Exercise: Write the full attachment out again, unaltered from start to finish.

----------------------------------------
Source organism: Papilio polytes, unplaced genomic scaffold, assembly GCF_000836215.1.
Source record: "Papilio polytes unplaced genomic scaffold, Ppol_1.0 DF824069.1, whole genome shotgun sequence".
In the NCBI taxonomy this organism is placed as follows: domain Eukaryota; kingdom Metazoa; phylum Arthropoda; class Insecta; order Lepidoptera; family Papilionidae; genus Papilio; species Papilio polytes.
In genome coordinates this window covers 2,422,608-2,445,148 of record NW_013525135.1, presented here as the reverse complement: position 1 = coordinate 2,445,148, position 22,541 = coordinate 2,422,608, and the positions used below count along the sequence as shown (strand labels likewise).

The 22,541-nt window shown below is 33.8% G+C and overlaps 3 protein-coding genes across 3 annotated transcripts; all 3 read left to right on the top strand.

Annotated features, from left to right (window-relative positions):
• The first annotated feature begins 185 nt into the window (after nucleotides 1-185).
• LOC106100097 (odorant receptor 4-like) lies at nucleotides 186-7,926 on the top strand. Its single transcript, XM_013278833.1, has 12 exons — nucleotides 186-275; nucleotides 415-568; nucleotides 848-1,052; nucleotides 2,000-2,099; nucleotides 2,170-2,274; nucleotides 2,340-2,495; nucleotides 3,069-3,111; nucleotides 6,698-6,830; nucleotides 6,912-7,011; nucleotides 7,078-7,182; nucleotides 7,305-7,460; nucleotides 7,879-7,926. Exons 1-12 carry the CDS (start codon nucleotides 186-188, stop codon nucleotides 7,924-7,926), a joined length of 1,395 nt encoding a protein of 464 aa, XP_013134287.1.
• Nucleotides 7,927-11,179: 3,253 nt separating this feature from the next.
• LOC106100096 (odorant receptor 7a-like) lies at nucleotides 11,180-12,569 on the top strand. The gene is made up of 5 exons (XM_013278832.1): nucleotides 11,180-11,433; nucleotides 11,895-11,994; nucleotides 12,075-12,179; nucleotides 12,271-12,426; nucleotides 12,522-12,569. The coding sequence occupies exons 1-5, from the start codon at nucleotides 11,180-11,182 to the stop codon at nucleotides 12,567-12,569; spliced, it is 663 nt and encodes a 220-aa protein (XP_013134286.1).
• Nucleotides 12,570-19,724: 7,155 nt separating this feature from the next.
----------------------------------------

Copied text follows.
Source organism: Papilio polytes, unplaced genomic scaffold, assembly GCF_000836215.1.
Source record: "Papilio polytes unplaced genomic scaffold, Ppol_1.0 DF824069.1, whole genome shotgun sequence".
In the NCBI taxonomy this organism is placed as follows: domain Eukaryota; kingdom Metazoa; phylum Arthropoda; class Insecta; order Lepidoptera; family Papilionidae; genus Papilio; species Papilio polytes.
In genome coordinates this window covers 2,422,608-2,445,148 of record NW_013525135.1, presented here as the reverse complement: position 1 = coordinate 2,445,148, position 22,541 = coordinate 2,422,608, and the positions used below count along the sequence as shown (strand labels likewise).

The 22,541-nt window shown below is 33.8% G+C and overlaps 3 protein-coding genes across 3 annotated transcripts; all 3 read left to right on the top strand.

Annotated features, from left to right (window-relative positions):
• The first annotated feature begins 185 nt into the window (after nucleotides 1-185).
• LOC106100097 (odorant receptor 4-like) lies at nucleotides 186-7,926 on the top strand. Its single transcript, XM_013278833.1, has 12 exons — nucleotides 186-275; nucleotides 415-568; nucleotides 848-1,052; nucleotides 2,000-2,099; nucleotides 2,170-2,274; nucleotides 2,340-2,495; nucleotides 3,069-3,111; nucleotides 6,698-6,830; nucleotides 6,912-7,011; nucleotides 7,078-7,182; nucleotides 7,305-7,460; nucleotides 7,879-7,926. Exons 1-12 carry the CDS (start codon nucleotides 186-188, stop codon nucleotides 7,924-7,926), a joined length of 1,395 nt encoding a protein of 464 aa, XP_013134287.1.
• Nucleotides 7,927-11,179: 3,253 nt separating this feature from the next.
• LOC106100096 (odorant receptor 7a-like) lies at nucleotides 11,180-12,569 on the top strand. The gene is made up of 5 exons (XM_013278832.1): nucleotides 11,180-11,433; nucleotides 11,895-11,994; nucleotides 12,075-12,179; nucleotides 12,271-12,426; nucleotides 12,522-12,569. The coding sequence occupies exons 1-5, from the start codon at nucleotides 11,180-11,182 to the stop codon at nucleotides 12,567-12,569; spliced, it is 663 nt and encodes a 220-aa protein (XP_013134286.1).
• Nucleotides 12,570-19,724: 7,155 nt separating this feature from the next.